Ilona Knopfler is the latest addition to vocal jazz. This lady pushes the boundaries of blues, pop and jazz by combining all three styles in a manner that is enjoyable. Initially, the Ilona Knopfler experience was filled with curiosity and anticipation. Her name was not readily recognizable and there was only one name on her CD I had experience with, none other than percussionist Lenny Castro. After listening to her album two or three times, I realized Ilona had likeable potential. In retrospect, Ilona's style of singing has been compared to that of Bonnie Raitt, Diane Schuur and Diana Krall; however, that is not necessarily the case. Knopfler's voice is a unique opportunity to be exposed to something special. Her voice is unique and her style of singing is hers alone. In reality, she should not be compared to anyone except herself. Trying to compare her talent to anyone else would be grossly unfair, especially with the type of songs she has chosen for her debut release.
'Some Kind of Wonderful' exposes Ilona Knopfler to music connoisseurs for the very first time. She jumps into the frey with an extremely gutsy approach and takes on the challenge of both pop and jazz standards. There are 13 recognizable tracks that have become timeless classics for many music lovers; in fact, 'Some Kind of Wonderful' has definite crossover appeal. What is just as compelling is the fact that Ilona was just an infant when many of these songs were originally recorded. At 27, Ilona Knopfler spins her own web of interpretation with such tracks as "It's The Time of The Season", "Alfie", "Something", "Breaking Up is Hard To Do" and "One". In hindsight, 'Some Kind of Wonderful' appears to have been an ambitious project from the onset, especially since many of Ilona's tracks have been recorded many times over during the last 40 years. There are four decades of classic titles representing Hal David, Burt Bachrach, George Harrison, Harry Nilsson and other composers/arrangers that represent Ilona Knopfler's interpretive efforts.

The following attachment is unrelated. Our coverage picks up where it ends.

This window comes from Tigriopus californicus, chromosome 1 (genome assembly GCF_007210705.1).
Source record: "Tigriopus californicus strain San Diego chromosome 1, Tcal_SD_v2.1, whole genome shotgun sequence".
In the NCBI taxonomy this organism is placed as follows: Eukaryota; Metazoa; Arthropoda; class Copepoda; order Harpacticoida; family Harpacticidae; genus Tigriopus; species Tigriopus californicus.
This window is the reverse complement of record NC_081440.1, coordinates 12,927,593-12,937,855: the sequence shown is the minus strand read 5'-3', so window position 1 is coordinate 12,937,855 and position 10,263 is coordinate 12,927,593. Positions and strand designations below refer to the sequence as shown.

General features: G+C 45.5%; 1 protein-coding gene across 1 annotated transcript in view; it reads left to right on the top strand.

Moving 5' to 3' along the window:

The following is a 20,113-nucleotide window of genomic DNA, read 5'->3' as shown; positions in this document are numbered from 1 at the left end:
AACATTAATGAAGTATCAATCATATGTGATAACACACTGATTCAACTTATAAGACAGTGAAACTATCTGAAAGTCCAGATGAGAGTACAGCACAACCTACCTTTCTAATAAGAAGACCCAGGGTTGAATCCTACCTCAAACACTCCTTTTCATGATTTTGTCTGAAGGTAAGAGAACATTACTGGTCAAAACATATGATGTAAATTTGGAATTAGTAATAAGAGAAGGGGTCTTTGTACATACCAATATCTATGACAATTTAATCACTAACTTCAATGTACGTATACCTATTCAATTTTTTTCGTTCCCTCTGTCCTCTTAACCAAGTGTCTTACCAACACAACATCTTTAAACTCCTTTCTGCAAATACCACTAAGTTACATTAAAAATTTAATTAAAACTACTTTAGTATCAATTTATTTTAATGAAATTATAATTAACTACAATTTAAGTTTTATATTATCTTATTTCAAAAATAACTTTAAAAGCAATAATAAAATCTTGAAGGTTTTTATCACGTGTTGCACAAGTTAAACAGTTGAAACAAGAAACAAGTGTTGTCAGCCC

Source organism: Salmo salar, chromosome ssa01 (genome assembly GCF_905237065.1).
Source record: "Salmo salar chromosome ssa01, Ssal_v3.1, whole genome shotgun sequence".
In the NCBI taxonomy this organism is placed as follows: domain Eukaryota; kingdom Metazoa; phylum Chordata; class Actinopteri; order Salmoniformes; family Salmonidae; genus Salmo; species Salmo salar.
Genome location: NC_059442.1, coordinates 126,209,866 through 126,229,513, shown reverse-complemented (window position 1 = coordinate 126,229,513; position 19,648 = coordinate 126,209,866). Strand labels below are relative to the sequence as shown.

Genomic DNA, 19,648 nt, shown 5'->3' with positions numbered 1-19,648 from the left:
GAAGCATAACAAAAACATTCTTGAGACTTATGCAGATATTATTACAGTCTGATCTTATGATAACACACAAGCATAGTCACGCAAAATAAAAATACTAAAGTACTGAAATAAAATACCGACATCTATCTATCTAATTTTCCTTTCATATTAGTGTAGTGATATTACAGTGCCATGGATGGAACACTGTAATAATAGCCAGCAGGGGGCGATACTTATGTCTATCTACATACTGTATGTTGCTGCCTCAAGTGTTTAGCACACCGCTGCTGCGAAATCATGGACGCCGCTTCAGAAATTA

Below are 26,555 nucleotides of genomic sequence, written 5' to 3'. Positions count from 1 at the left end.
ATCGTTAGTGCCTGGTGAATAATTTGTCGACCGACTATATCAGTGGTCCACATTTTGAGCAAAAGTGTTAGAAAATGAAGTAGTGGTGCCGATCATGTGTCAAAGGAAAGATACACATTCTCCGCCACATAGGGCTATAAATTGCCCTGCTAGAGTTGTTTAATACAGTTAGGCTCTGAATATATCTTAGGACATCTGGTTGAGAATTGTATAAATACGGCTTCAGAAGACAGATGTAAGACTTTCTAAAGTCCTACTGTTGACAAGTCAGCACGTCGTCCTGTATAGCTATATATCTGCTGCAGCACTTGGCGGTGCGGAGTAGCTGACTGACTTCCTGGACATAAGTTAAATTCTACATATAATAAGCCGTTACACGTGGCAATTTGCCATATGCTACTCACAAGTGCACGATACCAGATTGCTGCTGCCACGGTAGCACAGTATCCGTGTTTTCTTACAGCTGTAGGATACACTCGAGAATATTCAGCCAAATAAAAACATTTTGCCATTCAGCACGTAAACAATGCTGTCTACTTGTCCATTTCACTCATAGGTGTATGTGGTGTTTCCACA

With the influences of Diane Schuur and Al Jarreau as models, her debut release for Mack Avenue Records has become a reality. 'Some Kind of Wonderful' is picturesque and fluid in its ability to pull listeners into Ilona's projected message. Her recording ebbs and flows with a high degree of freshness and musical versatility. With the variety of included song titles, this CD will appeal to a much larger audience. In addition, the introduction of a new vocalist adds another dimension to the idioms of jazz and pop alike. Overall, 'Some Kind of Wonderful' is an auspicious way to introduce Ilona Knopfler to the listening public. Her next installment may be even more revealing.